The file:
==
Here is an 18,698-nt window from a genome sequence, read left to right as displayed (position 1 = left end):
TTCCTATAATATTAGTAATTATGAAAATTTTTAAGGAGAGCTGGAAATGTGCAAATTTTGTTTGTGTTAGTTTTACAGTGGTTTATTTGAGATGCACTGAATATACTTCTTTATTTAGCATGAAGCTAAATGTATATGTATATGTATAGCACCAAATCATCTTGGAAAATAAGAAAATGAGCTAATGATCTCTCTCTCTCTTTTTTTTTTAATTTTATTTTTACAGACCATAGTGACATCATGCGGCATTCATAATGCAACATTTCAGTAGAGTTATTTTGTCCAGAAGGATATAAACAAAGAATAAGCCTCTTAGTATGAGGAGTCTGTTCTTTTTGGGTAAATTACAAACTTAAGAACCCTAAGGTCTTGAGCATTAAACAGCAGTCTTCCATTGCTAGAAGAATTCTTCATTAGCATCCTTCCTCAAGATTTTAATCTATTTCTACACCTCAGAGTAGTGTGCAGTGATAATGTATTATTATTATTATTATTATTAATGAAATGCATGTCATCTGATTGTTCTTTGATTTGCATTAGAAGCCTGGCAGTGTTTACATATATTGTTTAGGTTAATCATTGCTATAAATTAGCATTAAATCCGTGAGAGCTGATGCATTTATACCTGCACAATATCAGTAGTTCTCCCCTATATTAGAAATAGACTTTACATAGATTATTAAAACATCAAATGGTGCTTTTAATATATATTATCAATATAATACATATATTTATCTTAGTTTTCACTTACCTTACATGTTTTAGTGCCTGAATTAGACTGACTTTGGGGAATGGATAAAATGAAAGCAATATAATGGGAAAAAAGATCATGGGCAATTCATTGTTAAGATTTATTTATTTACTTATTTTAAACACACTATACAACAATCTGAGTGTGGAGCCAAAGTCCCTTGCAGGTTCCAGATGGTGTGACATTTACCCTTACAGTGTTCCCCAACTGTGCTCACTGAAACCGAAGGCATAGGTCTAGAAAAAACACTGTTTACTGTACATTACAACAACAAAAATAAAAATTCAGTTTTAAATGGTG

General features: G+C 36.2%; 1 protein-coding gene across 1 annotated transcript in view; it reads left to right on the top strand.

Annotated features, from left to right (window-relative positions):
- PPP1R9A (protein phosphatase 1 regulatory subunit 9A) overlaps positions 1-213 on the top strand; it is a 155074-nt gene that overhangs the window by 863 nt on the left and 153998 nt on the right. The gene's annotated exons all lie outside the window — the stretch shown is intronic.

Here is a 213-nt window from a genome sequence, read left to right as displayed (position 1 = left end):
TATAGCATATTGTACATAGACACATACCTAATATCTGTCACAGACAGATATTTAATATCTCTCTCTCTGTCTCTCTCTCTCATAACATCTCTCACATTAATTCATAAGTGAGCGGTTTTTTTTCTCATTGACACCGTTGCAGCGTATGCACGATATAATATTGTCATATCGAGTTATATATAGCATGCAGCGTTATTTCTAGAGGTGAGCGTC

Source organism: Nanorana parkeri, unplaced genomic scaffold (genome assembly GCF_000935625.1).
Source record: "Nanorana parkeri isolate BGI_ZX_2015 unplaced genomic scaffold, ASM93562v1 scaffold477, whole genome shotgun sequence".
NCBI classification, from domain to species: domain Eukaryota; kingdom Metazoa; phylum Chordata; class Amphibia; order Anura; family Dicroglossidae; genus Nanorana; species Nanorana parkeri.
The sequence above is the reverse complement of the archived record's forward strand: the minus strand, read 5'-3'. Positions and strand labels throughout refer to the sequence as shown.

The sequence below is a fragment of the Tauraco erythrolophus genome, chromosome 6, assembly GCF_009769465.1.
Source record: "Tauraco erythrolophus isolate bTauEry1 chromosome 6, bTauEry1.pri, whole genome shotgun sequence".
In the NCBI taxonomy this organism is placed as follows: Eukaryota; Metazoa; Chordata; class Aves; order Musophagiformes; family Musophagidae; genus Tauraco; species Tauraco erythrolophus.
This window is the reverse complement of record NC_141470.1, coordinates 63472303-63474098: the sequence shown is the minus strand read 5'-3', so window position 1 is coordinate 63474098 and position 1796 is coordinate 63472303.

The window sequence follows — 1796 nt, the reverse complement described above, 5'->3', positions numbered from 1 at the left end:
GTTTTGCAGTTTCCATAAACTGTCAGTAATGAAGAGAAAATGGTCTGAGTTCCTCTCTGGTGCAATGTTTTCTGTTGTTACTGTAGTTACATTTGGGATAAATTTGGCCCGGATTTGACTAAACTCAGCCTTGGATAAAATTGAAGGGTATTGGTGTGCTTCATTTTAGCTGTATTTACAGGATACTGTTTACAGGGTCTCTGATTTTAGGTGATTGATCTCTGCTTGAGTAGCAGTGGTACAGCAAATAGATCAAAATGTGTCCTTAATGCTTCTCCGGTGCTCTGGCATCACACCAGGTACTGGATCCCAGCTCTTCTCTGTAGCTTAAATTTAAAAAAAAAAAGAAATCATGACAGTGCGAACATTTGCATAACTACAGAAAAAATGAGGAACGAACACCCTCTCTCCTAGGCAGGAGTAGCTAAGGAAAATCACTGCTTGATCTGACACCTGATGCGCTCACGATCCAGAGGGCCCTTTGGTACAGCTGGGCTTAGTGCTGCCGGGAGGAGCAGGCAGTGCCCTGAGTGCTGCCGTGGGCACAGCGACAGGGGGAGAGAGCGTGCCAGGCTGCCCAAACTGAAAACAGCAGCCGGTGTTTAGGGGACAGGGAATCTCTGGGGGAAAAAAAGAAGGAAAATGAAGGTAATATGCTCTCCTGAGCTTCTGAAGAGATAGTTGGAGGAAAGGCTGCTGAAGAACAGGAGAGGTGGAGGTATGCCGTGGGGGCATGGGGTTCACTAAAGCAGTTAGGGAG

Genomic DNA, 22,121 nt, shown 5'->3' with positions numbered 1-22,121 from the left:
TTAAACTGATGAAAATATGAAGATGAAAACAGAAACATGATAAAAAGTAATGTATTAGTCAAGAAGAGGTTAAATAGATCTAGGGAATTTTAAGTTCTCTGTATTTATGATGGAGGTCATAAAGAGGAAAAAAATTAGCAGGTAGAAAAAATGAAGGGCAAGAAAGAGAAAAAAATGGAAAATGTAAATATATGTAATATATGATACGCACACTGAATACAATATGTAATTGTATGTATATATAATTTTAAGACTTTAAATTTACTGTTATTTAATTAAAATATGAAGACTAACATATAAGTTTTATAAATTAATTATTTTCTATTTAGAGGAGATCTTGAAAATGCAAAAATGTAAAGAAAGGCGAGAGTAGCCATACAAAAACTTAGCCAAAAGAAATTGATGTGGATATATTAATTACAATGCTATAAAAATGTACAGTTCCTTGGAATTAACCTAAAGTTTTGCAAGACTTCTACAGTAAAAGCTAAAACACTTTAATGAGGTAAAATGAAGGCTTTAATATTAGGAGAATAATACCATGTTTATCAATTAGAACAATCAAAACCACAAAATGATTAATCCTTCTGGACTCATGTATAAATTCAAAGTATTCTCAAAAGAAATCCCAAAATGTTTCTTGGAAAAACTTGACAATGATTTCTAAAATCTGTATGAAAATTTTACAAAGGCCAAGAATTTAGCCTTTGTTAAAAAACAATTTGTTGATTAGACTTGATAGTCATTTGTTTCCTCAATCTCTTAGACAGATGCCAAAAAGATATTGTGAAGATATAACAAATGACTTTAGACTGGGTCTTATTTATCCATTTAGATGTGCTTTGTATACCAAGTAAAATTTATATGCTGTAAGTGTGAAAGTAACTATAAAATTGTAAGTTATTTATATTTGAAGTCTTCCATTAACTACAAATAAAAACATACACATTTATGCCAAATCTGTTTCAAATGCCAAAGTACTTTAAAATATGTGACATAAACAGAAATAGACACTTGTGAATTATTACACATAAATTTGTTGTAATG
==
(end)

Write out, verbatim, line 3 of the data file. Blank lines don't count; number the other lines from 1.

General features: G+C 36.2%; 1 protein-coding gene across 1 annotated transcript in view; it reads left to right on the top strand.